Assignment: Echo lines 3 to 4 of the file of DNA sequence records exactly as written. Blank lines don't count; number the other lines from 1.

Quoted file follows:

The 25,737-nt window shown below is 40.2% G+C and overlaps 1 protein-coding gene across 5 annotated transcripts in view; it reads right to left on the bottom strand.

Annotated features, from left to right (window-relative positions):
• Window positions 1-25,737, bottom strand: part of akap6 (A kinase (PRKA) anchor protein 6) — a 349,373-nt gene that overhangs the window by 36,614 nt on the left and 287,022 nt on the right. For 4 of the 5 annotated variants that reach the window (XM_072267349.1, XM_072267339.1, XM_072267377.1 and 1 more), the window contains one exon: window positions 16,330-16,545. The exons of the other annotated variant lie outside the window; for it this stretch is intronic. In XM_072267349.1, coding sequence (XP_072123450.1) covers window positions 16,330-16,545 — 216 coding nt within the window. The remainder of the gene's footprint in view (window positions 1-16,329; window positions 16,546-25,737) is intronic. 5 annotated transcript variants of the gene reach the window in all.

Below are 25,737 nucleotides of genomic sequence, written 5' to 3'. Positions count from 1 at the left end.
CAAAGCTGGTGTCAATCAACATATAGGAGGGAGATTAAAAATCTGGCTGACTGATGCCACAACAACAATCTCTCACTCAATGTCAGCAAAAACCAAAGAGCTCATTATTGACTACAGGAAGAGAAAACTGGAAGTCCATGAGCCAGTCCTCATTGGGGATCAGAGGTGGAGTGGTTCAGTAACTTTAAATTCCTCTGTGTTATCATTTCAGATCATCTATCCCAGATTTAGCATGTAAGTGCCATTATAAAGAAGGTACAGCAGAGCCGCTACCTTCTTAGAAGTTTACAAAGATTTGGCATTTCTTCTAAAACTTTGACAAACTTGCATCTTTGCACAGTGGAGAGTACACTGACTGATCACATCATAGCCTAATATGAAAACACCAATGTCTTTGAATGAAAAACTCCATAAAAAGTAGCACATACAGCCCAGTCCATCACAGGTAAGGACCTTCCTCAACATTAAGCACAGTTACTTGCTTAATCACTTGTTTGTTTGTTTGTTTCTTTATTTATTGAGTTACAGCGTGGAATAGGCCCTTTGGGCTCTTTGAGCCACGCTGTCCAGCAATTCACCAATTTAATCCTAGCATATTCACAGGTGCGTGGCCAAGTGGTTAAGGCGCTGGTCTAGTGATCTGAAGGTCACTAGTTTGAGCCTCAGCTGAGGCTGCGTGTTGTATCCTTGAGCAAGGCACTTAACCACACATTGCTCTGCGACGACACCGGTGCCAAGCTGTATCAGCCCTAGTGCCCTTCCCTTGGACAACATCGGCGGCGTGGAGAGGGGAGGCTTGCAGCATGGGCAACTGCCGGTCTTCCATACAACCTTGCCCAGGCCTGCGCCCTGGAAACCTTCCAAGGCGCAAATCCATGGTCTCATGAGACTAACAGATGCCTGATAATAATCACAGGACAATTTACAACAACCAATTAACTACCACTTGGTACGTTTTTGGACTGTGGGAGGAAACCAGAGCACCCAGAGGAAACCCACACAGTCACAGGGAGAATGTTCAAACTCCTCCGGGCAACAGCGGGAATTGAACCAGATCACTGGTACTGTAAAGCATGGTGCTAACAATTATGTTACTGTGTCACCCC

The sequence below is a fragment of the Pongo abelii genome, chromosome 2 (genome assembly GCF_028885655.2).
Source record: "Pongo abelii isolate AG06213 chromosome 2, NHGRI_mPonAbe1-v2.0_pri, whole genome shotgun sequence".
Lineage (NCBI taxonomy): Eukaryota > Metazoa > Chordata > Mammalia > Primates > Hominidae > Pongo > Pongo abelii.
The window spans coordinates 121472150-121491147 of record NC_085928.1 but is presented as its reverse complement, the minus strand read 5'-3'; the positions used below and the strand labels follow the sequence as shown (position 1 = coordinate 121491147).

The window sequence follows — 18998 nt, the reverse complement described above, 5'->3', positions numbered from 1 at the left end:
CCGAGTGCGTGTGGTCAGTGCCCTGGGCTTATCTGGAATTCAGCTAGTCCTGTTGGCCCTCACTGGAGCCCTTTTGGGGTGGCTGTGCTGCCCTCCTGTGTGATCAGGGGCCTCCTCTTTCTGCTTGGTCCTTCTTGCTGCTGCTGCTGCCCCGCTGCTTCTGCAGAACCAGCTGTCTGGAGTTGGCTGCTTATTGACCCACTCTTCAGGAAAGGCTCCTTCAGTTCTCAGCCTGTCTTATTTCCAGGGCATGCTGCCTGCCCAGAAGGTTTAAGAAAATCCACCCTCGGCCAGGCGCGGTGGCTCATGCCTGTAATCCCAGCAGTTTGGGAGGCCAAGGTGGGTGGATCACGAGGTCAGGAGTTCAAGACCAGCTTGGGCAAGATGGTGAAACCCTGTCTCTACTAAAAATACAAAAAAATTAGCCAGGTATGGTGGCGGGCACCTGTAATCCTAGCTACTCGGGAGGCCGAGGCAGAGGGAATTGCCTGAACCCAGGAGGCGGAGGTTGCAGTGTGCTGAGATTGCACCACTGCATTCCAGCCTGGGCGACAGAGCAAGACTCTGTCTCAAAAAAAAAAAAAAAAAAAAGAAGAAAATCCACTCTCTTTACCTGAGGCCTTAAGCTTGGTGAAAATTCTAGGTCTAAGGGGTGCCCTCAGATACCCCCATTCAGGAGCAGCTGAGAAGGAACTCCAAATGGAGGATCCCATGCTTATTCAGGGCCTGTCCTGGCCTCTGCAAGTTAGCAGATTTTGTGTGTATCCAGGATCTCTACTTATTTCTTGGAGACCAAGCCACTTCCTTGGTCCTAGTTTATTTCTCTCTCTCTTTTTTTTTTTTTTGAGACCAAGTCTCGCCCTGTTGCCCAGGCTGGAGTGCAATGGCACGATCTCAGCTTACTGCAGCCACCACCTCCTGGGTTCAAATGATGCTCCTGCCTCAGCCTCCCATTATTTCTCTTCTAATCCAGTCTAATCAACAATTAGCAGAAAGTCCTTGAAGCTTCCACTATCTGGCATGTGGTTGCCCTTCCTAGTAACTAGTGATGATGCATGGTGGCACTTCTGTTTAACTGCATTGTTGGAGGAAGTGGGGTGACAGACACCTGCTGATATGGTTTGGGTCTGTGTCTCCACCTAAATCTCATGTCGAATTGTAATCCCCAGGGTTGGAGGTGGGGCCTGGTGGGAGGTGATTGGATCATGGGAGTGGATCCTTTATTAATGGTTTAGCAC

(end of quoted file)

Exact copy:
• Window positions 1-25,737, bottom strand: part of akap6 (A kinase (PRKA) anchor protein 6) — a 349,373-nt gene that overhangs the window by 36,614 nt on the left and 287,022 nt on the right. For 4 of the 5 annotated variants that reach the window (XM_072267349.1, XM_072267339.1, XM_072267377.1 and 1 more), the window contains one exon: window positions 16,330-16,545. The exons of the other annotated variant lie outside the window; for it this stretch is intronic. In XM_072267349.1, coding sequence (XP_072123450.1) covers window positions 16,330-16,545 — 216 coding nt within the window. The remainder of the gene's footprint in view (window positions 1-16,329; window positions 16,546-25,737) is intronic. 5 annotated transcript variants of the gene reach the window in all.

Below are 25,737 nucleotides of genomic sequence, written 5' to 3'. Positions count from 1 at the left end.